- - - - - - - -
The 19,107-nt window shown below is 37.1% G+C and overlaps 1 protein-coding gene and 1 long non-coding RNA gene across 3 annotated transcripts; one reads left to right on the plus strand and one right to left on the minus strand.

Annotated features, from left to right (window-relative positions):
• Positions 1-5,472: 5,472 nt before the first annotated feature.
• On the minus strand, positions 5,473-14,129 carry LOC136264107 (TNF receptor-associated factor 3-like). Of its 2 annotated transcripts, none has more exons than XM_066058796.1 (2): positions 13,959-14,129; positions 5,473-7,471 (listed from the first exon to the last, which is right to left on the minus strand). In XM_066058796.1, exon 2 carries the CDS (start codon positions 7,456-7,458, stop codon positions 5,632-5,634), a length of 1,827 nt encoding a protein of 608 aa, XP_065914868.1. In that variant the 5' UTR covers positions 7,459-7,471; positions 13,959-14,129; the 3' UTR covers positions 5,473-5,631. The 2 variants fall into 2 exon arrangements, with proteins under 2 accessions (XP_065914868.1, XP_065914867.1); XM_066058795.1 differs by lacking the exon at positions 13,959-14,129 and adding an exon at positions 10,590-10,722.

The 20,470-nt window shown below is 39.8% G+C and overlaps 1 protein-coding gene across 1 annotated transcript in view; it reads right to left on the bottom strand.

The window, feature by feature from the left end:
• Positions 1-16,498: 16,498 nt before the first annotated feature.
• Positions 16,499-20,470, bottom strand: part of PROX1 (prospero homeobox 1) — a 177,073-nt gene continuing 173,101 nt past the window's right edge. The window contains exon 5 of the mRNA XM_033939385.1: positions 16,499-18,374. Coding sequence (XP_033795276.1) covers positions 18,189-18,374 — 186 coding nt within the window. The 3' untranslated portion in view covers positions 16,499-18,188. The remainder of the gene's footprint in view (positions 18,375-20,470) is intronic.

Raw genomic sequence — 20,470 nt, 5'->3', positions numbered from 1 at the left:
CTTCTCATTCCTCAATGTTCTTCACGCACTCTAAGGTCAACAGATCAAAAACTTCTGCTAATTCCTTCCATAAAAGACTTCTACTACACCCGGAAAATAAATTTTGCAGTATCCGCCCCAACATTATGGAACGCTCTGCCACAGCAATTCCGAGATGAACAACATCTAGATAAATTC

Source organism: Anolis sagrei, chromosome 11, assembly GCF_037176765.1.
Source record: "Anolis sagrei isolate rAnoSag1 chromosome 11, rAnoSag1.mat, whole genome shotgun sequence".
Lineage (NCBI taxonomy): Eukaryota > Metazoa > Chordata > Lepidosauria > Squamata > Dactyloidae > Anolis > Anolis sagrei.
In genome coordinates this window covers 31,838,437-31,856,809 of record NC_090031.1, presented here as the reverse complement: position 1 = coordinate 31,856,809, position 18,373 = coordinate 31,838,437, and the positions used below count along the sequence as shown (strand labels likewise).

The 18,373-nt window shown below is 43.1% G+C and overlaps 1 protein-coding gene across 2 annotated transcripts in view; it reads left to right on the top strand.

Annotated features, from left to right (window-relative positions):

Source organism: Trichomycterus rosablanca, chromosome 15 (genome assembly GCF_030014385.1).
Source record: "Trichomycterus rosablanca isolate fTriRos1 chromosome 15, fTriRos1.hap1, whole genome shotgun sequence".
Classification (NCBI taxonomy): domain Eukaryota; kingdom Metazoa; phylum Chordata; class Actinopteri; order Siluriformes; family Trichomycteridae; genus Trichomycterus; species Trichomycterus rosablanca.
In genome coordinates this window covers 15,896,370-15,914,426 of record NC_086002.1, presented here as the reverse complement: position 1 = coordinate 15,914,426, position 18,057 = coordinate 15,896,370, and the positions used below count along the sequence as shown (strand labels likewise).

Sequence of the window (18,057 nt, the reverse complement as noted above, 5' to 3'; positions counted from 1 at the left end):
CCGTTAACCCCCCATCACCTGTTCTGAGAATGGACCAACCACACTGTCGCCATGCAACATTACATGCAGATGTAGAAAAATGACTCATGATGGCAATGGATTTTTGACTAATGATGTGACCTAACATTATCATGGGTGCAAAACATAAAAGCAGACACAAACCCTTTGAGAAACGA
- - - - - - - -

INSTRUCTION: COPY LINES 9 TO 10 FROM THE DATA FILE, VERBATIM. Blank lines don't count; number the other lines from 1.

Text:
Raw genomic sequence — 20,470 nt, 5'->3', positions numbered from 1 at the left:
CTTCTCATTCCTCAATGTTCTTCACGCACTCTAAGGTCAACAGATCAAAAACTTCTGCTAATTCCTTCCATAAAAGACTTCTACTACACCCGGAAAATAAATTTTGCAGTATCCGCCCCAACATTATGGAACGCTCTGCCACAGCAATTCCGAGATGAACAACATCTAGATAAATTC